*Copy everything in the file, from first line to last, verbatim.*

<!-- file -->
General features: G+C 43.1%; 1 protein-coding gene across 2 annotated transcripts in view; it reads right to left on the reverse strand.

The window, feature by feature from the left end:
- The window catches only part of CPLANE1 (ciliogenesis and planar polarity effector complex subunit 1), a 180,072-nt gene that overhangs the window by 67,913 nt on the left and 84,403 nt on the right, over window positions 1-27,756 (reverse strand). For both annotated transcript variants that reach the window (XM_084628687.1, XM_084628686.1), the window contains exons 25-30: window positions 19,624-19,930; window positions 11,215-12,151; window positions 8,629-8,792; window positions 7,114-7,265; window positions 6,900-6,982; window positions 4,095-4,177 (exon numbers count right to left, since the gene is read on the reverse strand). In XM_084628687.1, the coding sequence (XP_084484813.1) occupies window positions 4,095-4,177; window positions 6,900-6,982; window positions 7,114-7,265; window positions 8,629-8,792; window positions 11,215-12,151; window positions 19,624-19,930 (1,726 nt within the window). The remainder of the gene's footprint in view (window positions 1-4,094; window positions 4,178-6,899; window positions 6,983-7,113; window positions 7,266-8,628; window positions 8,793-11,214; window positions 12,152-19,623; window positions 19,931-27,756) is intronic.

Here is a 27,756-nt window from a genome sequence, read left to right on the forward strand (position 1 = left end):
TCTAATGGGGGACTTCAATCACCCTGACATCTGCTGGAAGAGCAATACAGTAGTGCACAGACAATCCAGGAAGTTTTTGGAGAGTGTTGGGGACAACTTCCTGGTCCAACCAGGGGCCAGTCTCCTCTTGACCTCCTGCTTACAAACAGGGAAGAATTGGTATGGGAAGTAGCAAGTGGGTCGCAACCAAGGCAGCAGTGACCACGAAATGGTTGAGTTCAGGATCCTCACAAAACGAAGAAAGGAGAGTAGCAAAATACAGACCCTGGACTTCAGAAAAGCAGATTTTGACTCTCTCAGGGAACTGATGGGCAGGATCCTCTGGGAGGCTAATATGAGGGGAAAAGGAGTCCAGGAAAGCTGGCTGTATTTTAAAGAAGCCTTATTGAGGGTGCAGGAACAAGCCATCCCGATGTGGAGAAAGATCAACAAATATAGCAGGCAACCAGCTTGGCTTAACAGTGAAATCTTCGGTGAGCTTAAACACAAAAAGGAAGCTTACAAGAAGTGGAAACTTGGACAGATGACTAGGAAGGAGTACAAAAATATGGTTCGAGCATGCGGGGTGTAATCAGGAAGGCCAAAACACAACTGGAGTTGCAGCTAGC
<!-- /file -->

General features: G+C 43.1%; 1 protein-coding gene across 2 annotated transcripts in view; it reads right to left on the reverse strand.

The window, feature by feature from the left end:
- The window catches only part of CPLANE1 (ciliogenesis and planar polarity effector complex subunit 1), a 180,072-nt gene that overhangs the window by 67,913 nt on the left and 84,403 nt on the right, over window positions 1-27,756 (reverse strand). For both annotated transcript variants that reach the window (XM_084628687.1, XM_084628686.1), the window contains exons 25-30: window positions 19,624-19,930; window positions 11,215-12,151; window positions 8,629-8,792; window positions 7,114-7,265; window positions 6,900-6,982; window positions 4,095-4,177 (exon numbers count right to left, since the gene is read on the reverse strand). In XM_084628687.1, the coding sequence (XP_084484813.1) occupies window positions 4,095-4,177; window positions 6,900-6,982; window positions 7,114-7,265; window positions 8,629-8,792; window positions 11,215-12,151; window positions 19,624-19,930 (1,726 nt within the window). The remainder of the gene's footprint in view (window positions 1-4,094; window positions 4,178-6,899; window positions 6,983-7,113; window positions 7,266-8,628; window positions 8,793-11,214; window positions 12,152-19,623; window positions 19,931-27,756) is intronic.

Here is a 27,756-nt window from a genome sequence, read left to right on the forward strand (position 1 = left end):
TCTAATGGGGGACTTCAATCACCCTGACATCTGCTGGAAGAGCAATACAGTAGTGCACAGACAATCCAGGAAGTTTTTGGAGAGTGTTGGGGACAACTTCCTGGTCCAACCAGGGGCCAGTCTCCTCTTGACCTCCTGCTTACAAACAGGGAAGAATTGGTATGGGAAGTAGCAAGTGGGTCGCAACCAAGGCAGCAGTGACCACGAAATGGTTGAGTTCAGGATCCTCACAAAACGAAGAAAGGAGAGTAGCAAAATACAGACCCTGGACTTCAGAAAAGCAGATTTTGACTCTCTCAGGGAACTGATGGGCAGGATCCTCTGGGAGGCTAATATGAGGGGAAAAGGAGTCCAGGAAAGCTGGCTGTATTTTAAAGAAGCCTTATTGAGGGTGCAGGAACAAGCCATCCCGATGTGGAGAAAGATCAACAAATATAGCAGGCAACCAGCTTGGCTTAACAGTGAAATCTTCGGTGAGCTTAAACACAAAAAGGAAGCTTACAAGAAGTGGAAACTTGGACAGATGACTAGGAAGGAGTACAAAAATATGGTTCGAGCATGCGGGGTGTAATCAGGAAGGCCAAAACACAACTGGAGTTGCAGCTAGC